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BW Businessworld

Care The Natural Way

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When Rahul Agarwal, a 33-year-old Delhi-based chartered accountant, decided to plunge into a highly competitive personal care industry, his idea had few takers. The reason was simple: skin, hair or body care products were available not just by the dozen, but by the hundreds in India. With its legendary ayurveda base, the country had no dearth of natural and herbal products either. For such products, it’s a market spoilt for choice.

Agarwal, though, was determined as his three years research had revealed a wide gap in the existing personal care industry — the demand for organic products — and he wanted to tap it. It was similar to discovering the healthy glory of organic vegetarian food in a country known for its vegetarian fare. Agarwal’s two-year-old startup — Organic Harvest — claims to be the only company in India with a full range of organic personal care products, including skin care, hair care and body care products.

How will Organic Harvest stand out in a market that is full of natural products? How do you know “Organic Harvest” products are made using ingredients that are truly “organic”? By merely following international practices, Agarwal says. He is importing the entire lot of raw materials from globally renowned organic product supply sources. Each lot of raw material that reaches the company’s manufacturing facility in Himachal Pradesh carries raw ingredients certified by global organisations like EcoCert, OneCert and NaTrue. Sourcing these products in exactly the same way a global organic personal product company does, made it stand apart from every ayurvedic and natural products company that uses domestically available raw materials. “I consider Body Shop, Forest Essentials, L’Oreal as our competitors, though most of the international companies have a limited range of organic products,” Agarwal says.

Its top-selling products include three-in-one face wash, scrub, anti-wrinkle cream and shampoos, and 41 skin, hair and body products in addition to 18 varieties of essential oils, it manufactures.

The company works with three distribution channels. It supplies these products through 2,000 general retail stores, organised retail chains and through its own stores. Across India, the company employs over 500 sales girls to operate Organic Harvest counters in malls and large retail outlets. “There is a substantial market for us. I consider anyone who can afford to spend Rs 800-1,000 for a 30 grams cream to be a potential customer,” Agarwal says.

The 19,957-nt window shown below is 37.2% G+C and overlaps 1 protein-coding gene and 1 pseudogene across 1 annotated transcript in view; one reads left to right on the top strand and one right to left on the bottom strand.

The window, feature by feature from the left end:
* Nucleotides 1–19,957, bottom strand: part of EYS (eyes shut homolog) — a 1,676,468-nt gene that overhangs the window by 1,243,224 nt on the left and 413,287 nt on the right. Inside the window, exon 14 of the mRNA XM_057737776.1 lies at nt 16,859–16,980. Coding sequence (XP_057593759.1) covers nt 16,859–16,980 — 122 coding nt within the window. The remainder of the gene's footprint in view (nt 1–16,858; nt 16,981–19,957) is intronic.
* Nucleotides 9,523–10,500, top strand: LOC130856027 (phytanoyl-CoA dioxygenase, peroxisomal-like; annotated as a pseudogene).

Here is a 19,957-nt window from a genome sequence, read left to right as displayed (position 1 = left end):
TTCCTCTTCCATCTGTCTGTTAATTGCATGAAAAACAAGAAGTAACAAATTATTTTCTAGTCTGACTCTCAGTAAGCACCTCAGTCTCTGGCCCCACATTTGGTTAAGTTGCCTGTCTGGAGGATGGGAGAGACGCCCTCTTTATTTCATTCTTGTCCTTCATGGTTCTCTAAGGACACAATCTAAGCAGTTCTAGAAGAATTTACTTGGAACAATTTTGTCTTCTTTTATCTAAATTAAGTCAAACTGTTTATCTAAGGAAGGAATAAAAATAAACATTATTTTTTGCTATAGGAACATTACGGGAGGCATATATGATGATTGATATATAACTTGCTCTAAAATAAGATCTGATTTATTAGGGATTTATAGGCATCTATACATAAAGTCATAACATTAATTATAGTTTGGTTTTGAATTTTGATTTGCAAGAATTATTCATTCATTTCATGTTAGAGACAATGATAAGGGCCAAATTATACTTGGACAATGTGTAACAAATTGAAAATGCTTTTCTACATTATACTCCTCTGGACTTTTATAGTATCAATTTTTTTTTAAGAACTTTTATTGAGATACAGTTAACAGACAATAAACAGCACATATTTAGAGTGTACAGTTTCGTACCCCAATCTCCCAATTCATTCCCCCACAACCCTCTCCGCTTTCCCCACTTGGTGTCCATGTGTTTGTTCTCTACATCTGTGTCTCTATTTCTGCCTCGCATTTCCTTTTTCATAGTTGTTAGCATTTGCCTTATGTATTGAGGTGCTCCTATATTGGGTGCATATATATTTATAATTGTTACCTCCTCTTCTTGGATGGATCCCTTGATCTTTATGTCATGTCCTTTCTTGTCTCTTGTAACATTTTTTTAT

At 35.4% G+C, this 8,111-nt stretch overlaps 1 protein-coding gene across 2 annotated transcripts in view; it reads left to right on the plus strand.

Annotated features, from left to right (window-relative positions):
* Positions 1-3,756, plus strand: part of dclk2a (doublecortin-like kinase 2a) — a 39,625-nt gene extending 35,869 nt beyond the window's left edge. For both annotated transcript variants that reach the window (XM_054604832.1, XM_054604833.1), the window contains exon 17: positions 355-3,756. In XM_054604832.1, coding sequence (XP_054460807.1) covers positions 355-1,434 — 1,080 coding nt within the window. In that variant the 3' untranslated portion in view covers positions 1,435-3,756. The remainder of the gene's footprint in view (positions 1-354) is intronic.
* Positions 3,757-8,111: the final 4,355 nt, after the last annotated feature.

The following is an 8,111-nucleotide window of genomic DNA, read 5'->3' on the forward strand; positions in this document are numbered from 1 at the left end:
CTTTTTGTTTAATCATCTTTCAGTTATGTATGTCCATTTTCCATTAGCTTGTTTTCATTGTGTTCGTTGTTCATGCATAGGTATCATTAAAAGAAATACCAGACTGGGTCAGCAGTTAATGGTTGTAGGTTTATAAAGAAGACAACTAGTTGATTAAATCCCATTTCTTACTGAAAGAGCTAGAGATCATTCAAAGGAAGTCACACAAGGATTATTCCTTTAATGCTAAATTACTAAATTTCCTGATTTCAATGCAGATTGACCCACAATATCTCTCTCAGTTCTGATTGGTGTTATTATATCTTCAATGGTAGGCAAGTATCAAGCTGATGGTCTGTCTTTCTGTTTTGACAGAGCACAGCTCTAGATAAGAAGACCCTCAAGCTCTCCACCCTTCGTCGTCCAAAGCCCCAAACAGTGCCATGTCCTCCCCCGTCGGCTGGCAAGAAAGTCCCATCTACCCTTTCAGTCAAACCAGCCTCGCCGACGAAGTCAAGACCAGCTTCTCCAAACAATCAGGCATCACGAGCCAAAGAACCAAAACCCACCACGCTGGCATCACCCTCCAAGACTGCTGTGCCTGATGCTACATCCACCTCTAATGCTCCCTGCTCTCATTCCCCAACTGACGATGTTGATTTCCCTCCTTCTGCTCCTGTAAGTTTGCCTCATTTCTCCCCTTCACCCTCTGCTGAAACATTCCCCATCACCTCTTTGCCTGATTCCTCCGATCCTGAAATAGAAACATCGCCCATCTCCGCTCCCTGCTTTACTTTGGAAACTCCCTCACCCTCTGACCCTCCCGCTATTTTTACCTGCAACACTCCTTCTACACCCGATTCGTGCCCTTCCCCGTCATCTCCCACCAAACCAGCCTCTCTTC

FUTURE PERFECT: Agarwal aims to open 10-12 stores in prominent malls and high streets within one year

It was in 2013 that Agarwal decided to try his luck in the personal care product business. He had no experience in this business, but had a successful startup in the education sector behind him. “There is a growing interest in organic foods. The idea is to avoid consuming cancer-causing pesticide residues that are often part of the vegetables and fruits that are locally available. Similarly, natural flowers and vegetables, plant and fruit parts used as raw ingredients for personal care products can also contain harmful and harsh chemical residues,” he said. Once market surveys identified the potential of organic products, Agarwal set up a research and development facility in Delhi. He also signed a contract manufacturing agreement in Parwanoo, Himachal Pradesh. “Our quality control and production teams are present in the factory. We get it done ourselves using an outsourced facility,” he said.

Organic Harvest was initially introduced in the Delhi market. Within a few months, it scaled up its operations to cover Uttar Pradesh, Punjab and Haryana. “We are today present in almost 50 cities. In two years, we have built a pan-India presence,” he adds. Recently, Organic Harvest signed up with Health & Glow, which operates around 100 stores in Bengaluru, Hyderabad and Mumbai, to deepen its presence. The company has sold over 1.6 lakh units of various products so far. The company’s growth phase also saw two industry veterans joining the top management team. Sumesh Sood, chief operating officer, was associated with major cosmetics brands such as L’Oreal, Coty Vita Care and Lakme, and has an extensive working experience of creating distribution channels in marketing and branding activities. Monjish Nandi, general manager (Sales & Marketing) has over 30 years of experience with companies like Shahnaz Husain, Lotus Herbals and Ozone Ayurvedics. He was the key person behind the launch of the product “No Marks” for Ozone, which was later acquired by Bajaj. “Immediately after the launch of the initial products, I took Sood and Nandi on board,” Agarwal says. In fact, 20 per cent of the shareholding has gone as Employee Stock Options.

“We are planning to open 10-12 stores in prominent malls and high streets within one year,” Agarwal says. The company plans to build the distribution channel pan India in next 12-18 months, covering all major cities and reaching out to more than 50,000 outlets. The company has plans for an international market too. “We are looking at exporting to Bangladesh, Nepal and the Middle East nations like Saudi and UAE in the near future. We will also launch a range of professional care products such as facial kits for salons in the coming year.

The challenges for the company will be in finding its space amongst internationally renowned brands as their import dependence nullifies any major cost advantage with international brands. Its revenue projections are equally ambitious. A Rs 25-crore target for this year, Rs 60 crore for 2016-17 and Rs 100 crore for 2017-18 will depend on its expansion plans. 

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(This story was published in BW | Businessworld Issue Dated 29-06-2015)